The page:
The year 2016 was eventful in many ways, and it's easy to say the biggest workforce-related compliance challenges of 2016 were the ongoing employer responsibilities related to the ACA, the FLSA and wage garnishment. Here, we examine each and explore the ways finance departments can continue to effectively tackle these challenges in the upcoming year.

The Affordable Care Act

The biggest labor-related compliance challenge has been, and will likely continue to be, the Affordable Care Act of 2010, whose complexities and multiyear rollout has created unprecedented levels of regulatory risk for organizations. Considering that 2016 was an election year for the U.S. and a change of administration, the fate of the ACA now remains unclear; however, it's important to remember that the law is the law until, well, it isn't.

What is clear is that complying with the ACA has led organizations to invest heavily in integrated payroll systems. ACA compliance requires a multidepartmental approach to gathering employee-related data and reporting it to the government. Because penalties for compliance gaps are high, integrated workforce management systems may be a key to ACA compliance success.

The Fair Labor Standards Act

New overtime rules issued by the DOL under the Fair Labor Standards Act of 1938 were scheduled to be implemented on Dec. 1, 2016. According to the DOL, more than 4 million employees would DOL has said that over 4 million workers would be "impacted by the new overtime rules." But just before the planned Dec. 1 implementation, a federal court in Texas stepped in and issued an injunction against the implementation, reports Forbes. This now puts the status of the new overtime rule in the hands of the legal system and leaves U.S. employers in limbo pending a final ruling.

Like the case with the ACA, the new administration could also exert influence on the situation, just as the federal courts have and will continue to do. Organizations will need to rely on their HR departments to ensure that compliance gaps are filled and their integrated systems are calibrated to collect the necessary data for compliance — especially leaning on updated time and labor management systems that enable firms to monitor labor costs and make decisions to control them. Having the ability to access, analyze, report and leverage your employee-related data should be an integral element to compliance success, now and in the future.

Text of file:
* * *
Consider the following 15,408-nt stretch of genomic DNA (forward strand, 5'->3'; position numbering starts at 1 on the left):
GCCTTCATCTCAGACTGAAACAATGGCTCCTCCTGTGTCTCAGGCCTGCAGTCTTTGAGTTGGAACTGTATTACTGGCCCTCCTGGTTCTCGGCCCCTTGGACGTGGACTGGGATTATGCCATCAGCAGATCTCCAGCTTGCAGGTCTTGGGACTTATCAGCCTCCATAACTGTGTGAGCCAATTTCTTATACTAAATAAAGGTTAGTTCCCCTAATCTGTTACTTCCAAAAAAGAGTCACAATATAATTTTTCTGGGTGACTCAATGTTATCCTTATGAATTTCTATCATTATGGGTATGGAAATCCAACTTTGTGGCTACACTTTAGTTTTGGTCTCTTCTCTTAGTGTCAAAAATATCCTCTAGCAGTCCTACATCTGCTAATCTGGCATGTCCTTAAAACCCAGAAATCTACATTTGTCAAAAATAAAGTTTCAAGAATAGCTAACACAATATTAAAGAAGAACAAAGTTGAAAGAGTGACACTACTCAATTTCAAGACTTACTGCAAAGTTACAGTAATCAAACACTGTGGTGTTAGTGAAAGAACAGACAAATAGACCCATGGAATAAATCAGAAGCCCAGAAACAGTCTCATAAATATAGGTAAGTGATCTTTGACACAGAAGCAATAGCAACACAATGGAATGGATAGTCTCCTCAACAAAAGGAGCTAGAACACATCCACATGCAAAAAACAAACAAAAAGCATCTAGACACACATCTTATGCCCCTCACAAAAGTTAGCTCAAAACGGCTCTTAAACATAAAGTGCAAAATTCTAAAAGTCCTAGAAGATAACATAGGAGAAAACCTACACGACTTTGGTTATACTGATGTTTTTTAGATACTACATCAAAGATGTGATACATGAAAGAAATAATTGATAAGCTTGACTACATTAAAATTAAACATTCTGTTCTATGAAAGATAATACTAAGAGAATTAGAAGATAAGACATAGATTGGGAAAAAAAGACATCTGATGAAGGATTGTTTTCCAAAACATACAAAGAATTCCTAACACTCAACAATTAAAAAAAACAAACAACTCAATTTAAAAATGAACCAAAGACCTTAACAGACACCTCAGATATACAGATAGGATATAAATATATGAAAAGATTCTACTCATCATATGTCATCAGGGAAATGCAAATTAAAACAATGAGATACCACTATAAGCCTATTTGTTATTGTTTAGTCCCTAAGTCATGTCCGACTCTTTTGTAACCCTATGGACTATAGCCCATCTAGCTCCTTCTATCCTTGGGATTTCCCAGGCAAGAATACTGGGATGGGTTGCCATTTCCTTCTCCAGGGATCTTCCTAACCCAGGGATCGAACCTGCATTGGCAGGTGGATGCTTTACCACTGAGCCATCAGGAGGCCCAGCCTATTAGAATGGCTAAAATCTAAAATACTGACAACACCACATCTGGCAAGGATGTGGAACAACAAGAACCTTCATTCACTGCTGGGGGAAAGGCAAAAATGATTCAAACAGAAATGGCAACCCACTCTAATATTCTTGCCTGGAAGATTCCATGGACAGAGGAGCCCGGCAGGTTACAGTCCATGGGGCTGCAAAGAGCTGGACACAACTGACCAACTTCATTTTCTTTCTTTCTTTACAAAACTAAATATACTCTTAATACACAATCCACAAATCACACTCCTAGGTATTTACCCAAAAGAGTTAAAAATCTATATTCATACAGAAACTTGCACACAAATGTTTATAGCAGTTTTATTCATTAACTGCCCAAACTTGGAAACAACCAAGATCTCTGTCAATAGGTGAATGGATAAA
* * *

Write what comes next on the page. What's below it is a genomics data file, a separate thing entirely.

Wage Garnishment

Wage garnishment orders can leave firms caught in the middle between following the law and keeping their employees engaged, even when those employees have been court ordered to pay debts. Not complying with a wage garnishment order, or complying improperly, can result in legal liability for employers. Moreover, state laws on garnishment are an area of rapid regulatory change, making compliance with wage garnishment orders a major challenge for businesses operating in multiple state jurisdictions.

Major changes in garnishment laws occurred in 2016 in states like California, Michigan and Missouri, but software and services support can make it possible to address changes in regulation in real-time. So automating the way you process wage garnishments makes great compliance sense.

How to Get Compliance Right: Data and Agility

A proactive approach to compliance is one that allows you to leverage your data and make fast changes as compliance challenges arise. This approach provides financial leaders and their firms with a competitive advantage over their industry peers. Finance leaders and HR leaders should consider investing in an integrated platform with analytic capabilities that let them prioritize compliance activities. This should afford you the flexibility necessary to protect your bottom line as regulatory changes happen and as you continue to monitor the future compliance challenges of 2017.

Tags: Compliance wage garnishments FLSA aca Workforce Planning